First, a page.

Strange Brouhaha

Thursday, December 23, 2004

Strange Reaction

I used to work for the Madison School District. It was a very stressful time; we were chronically understaffed and constantly behind, dealing with people who knew nothing about our field (par for the course in the computer biz) and who wanted everything done RIGHT THIS SECOND. When it was my turn to work the phone support line, it was a vision of hell--four straight hours of ringing telephones and voicemail messages. It made my phone phobia worse.

It was also cool, at least for a little while, because at one point we had a solid core of guys who knew their stuff. We knew each other's capabilities, strengths as well as weaknesses, and we were able to Get Things Done. That kind of teamwork was a major reason that I stayed as long as I did. It didn't last, of course. We had some of the best people in IT, but you can't keep them with stress levels the way they were; the great benefits package doesn't compensate for being overworked all the time. It didn't for me. I left for a lower-paying job, at least in terms of salary plus benefits. (And despite all the stress of the last few's still less stressful here.)

Anyway, all that background is there so I can talk about the reaction that writing about those days causes. On Slashdot the other day, there was a topic created by a Madison School District Micro Tech (one of the positions I held) who was asking how to go about getting grants for new equipment--it seems that what they have is sad and out of date. (I wonder if they're still using those Toshiba 486s that we got when they were new. Haha.) I made a couple of responses, and then noticed immediately that I was breathing shallowly, getting flushed, feeling very strange. The stress was bleeding through my skin. Even now, typing this, I feel horrible. It's like the stress doesn't leave. It's distracting.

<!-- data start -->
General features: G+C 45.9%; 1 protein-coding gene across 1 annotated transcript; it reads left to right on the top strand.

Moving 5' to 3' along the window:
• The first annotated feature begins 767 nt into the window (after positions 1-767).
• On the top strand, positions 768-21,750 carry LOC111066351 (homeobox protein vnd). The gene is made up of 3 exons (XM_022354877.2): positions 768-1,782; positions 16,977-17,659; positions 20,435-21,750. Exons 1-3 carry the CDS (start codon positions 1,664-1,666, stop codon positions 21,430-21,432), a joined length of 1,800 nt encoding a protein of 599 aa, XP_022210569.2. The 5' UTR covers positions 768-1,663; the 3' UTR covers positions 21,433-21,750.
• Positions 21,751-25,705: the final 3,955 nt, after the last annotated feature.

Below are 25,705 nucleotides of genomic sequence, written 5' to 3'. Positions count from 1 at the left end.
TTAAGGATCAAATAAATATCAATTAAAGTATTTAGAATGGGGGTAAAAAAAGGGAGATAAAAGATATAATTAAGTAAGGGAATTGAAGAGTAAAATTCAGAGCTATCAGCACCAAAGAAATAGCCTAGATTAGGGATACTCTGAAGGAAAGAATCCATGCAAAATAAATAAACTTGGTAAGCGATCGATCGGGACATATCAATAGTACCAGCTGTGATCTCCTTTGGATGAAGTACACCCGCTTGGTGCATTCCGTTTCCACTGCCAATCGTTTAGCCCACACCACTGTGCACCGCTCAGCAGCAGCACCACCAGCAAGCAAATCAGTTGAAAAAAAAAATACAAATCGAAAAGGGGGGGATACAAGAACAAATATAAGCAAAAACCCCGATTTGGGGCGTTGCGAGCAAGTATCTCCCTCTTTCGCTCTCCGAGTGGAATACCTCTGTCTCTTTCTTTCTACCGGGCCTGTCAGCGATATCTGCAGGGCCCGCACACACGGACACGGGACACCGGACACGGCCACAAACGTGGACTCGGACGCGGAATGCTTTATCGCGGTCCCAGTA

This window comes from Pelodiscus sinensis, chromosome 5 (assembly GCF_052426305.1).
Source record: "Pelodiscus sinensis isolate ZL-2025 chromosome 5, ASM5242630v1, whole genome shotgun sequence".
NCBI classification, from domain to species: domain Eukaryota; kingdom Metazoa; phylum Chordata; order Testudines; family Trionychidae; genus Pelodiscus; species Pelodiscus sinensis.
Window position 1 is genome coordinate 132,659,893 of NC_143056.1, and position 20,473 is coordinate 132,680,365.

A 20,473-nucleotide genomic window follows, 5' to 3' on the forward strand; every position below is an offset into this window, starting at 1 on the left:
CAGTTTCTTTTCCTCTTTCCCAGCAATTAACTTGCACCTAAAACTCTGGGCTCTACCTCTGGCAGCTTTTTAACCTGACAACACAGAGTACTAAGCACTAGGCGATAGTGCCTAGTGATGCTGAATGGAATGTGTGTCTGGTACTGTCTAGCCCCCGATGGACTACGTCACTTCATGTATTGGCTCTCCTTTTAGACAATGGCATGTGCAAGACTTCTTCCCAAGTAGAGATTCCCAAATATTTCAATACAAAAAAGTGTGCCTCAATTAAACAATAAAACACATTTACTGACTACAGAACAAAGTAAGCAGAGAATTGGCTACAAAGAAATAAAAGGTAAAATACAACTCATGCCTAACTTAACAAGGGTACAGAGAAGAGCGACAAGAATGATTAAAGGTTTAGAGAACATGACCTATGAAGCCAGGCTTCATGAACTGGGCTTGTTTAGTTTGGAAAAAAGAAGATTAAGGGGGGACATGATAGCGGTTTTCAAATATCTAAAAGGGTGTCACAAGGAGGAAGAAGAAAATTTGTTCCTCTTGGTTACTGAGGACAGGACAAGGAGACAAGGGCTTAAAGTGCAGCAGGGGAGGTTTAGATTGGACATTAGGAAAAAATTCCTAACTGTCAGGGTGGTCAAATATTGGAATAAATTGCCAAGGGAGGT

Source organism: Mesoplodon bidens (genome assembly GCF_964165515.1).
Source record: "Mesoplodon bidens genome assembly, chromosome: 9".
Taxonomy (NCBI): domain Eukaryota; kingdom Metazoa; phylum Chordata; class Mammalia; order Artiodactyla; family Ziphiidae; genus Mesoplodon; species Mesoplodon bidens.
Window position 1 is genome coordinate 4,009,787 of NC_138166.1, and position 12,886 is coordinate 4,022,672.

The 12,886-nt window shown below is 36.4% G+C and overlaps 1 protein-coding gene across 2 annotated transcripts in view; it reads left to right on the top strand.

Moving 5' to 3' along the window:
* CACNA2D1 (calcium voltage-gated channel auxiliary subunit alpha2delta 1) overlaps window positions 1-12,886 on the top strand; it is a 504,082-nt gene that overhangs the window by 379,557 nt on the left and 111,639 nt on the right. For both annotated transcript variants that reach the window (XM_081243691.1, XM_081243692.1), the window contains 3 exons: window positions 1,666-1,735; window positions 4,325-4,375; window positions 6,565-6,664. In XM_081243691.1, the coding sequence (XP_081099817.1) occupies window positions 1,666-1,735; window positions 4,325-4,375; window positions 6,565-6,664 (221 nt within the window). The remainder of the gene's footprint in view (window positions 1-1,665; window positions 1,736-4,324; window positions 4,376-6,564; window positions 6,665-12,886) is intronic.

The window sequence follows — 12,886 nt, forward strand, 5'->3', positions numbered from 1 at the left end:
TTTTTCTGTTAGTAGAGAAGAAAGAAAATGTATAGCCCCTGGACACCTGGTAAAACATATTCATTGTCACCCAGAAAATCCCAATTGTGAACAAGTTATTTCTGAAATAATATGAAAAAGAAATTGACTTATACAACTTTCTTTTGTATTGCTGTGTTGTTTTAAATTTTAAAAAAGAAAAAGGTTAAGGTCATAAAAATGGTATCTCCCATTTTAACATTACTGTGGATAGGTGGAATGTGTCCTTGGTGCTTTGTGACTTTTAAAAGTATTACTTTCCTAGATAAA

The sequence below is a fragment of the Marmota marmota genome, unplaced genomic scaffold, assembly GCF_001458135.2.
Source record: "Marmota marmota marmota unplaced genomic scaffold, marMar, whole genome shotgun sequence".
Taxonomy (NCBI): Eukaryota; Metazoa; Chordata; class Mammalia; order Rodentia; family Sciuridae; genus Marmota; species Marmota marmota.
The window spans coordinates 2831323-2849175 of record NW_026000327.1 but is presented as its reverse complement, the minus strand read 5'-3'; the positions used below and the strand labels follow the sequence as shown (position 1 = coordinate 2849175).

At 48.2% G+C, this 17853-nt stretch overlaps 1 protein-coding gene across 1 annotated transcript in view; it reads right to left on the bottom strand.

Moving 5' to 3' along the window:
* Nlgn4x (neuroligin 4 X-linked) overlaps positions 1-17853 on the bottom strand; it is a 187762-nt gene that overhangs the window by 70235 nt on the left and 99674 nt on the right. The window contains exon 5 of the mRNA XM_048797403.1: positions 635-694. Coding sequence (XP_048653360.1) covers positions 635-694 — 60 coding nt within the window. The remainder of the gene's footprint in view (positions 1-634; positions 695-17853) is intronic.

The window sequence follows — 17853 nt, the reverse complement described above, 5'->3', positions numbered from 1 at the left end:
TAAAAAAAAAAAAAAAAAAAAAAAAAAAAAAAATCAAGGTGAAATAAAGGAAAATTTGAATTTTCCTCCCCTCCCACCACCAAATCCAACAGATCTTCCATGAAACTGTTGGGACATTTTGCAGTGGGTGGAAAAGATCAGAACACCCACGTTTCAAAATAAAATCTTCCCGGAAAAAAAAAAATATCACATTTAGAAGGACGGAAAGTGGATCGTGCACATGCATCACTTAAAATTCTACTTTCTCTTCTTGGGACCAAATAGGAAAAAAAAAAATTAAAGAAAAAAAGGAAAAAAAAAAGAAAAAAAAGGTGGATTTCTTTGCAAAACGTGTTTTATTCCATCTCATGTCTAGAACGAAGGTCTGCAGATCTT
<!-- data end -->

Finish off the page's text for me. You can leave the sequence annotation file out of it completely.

It's like PTSD or something, I swear it.


  • (Matt) I hear you loud and clear. I worked Windows phone support for a year and modem/dialer phone support for six months after that. I would sooner be dipped in acid than do that ever again. I now hate to talk on the phone.

    By Anonymous Anonymous, at 4:15 PM  

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